The issue of pre-existing conditions transcends politics, and I hope leaders of all political persuasions see it this way.

As scientists develop genetic tests for more diseases, more and more people will have “pre-existing conditions.” The genetic basis of disease is becoming ever more apparent, and personalized medicine – where each individual gets specifically designed medications based on his or her genetic makeup – could become a reality in the coming decades. Someday we may all have at least one, if not several, pre-existing conditions.

Furious about insurance

As with the stories of many other Americans, my own history with the health care system demonstrates the necessity of the reform.

Like so many of us, I learned the dreaded term “pre-existing condition” as I came of age in the 1970s. I remember filling out insurance forms that asked questions about all kinds of conditions. I developed a profound dislike for the health insurance industry and also the way our health care system in general worked.

What good was insurance if you could be rejected for so many reasons?

One day in 1992, the inhumane and illogical nature of the system became crystal-clear. I had recently been diagnosed with asthma by a doctor in Indiana. Now, on my first consultation about my condition after getting a new job in Florida, I couldn’t believe what was happening.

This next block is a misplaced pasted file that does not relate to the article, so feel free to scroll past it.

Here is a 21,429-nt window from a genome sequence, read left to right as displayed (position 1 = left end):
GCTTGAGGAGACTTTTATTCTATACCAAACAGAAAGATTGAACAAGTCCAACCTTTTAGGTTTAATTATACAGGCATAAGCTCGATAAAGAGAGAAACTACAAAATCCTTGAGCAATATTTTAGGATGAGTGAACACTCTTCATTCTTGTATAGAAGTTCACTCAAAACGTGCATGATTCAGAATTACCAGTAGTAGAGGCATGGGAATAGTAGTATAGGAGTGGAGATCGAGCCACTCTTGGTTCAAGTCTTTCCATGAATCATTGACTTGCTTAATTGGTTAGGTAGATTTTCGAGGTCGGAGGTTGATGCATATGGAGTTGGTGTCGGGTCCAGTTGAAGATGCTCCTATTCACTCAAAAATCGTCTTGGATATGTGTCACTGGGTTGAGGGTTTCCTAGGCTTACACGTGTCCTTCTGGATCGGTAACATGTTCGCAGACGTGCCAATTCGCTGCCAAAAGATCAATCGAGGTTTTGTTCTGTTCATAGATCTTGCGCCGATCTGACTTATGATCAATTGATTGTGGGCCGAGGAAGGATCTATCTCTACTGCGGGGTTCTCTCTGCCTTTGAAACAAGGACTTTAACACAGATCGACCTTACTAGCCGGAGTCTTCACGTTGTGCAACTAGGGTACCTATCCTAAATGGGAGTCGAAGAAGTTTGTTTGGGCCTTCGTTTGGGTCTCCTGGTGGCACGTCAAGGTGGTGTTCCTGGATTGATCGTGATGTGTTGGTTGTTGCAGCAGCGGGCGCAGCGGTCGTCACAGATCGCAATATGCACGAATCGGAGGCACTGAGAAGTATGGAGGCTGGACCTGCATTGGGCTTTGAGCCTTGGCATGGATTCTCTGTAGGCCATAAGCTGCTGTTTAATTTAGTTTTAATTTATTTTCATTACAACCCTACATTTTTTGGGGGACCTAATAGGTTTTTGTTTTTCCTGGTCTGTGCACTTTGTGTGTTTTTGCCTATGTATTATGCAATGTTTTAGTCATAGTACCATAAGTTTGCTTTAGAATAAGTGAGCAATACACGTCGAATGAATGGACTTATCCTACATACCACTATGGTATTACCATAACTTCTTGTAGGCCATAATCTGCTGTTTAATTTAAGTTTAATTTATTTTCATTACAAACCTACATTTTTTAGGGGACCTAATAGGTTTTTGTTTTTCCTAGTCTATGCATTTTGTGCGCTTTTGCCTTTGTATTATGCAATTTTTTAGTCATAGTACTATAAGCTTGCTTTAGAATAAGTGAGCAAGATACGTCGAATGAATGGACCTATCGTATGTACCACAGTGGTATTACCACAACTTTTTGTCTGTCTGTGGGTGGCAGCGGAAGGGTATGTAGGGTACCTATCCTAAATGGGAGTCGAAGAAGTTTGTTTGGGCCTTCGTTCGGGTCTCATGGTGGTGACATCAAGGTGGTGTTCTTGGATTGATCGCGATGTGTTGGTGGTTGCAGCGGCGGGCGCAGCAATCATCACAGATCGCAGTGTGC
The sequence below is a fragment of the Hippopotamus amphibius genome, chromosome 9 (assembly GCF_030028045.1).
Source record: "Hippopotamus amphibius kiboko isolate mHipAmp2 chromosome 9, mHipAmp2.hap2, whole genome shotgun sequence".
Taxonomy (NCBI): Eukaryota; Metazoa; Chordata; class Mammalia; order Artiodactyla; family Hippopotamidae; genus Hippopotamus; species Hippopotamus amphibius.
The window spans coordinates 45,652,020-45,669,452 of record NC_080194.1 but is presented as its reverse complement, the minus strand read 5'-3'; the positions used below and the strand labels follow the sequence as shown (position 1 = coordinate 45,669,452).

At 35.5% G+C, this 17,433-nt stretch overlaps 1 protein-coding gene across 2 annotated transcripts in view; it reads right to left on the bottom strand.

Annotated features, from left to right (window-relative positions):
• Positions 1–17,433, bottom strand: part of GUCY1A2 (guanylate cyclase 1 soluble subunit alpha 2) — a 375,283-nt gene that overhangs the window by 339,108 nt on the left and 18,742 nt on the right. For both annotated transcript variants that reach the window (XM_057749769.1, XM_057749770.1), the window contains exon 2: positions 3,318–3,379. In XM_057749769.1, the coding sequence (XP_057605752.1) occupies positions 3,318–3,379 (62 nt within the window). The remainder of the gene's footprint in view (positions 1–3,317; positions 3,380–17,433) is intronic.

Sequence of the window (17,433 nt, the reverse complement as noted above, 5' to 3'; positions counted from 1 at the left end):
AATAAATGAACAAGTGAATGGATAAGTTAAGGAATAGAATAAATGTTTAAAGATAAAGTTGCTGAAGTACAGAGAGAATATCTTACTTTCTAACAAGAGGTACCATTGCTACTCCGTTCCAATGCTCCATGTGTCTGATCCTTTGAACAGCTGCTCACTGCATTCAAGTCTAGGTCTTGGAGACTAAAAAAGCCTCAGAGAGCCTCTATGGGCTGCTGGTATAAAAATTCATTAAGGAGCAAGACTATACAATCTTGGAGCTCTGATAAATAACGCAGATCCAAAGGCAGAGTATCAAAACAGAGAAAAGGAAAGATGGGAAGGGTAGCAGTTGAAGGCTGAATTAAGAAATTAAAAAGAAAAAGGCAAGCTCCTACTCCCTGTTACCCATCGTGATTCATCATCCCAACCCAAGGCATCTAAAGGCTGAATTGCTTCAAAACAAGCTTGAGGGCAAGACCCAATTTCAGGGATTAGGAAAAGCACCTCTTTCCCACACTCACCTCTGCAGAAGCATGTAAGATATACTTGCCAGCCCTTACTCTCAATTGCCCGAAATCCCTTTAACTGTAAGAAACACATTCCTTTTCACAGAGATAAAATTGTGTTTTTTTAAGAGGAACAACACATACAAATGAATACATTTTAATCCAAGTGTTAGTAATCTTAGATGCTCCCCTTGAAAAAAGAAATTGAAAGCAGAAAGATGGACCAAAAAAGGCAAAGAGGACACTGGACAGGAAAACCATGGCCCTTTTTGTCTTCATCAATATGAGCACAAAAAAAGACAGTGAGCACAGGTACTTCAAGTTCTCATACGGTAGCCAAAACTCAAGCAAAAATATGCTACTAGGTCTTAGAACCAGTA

The physician basically grazed her stethoscope across my chest, made a couple of comments, and left the consultation room. The entire appointment took no more than a few minutes.

In the waiting room prior to my appointment, I had heard the doctor ordering a secretary to call home and have someone take care of her Mercedes.

I was furious after I left the doctor’s office. Later I made a formal complaint. And I then I went back for a follow-up appointment.

A backwards system

This time the doctor looked rather guilty. She actually took a few minutes to listen to my breathing.

Then, at the end of the consultation, she told me, “If I were you, I wouldn’t tell anybody that you have asthma.”

She said this as if she were doing me a special favor to make up for the lack of attention during our first meeting.

I felt in my gut how our health system was based on backwards criteria. The patient was at the complete mercy of this system. In fact, the patient had no place in the system if he or she actually had any kind of serious condition.

A long, frustrating experience

When I learned in late 1995 that my mother had Huntington’s disease, I wanted to get tested immediately. But my mother’s neurologist warned me to be extremely careful and to take my time to decide about testing. People could be denied health coverage if they tested positive for HD and revealed this information, he explained.

Thus began a long, frustrating, and painful experience of keeping quiet information about my mother’s illness and my at-risk status.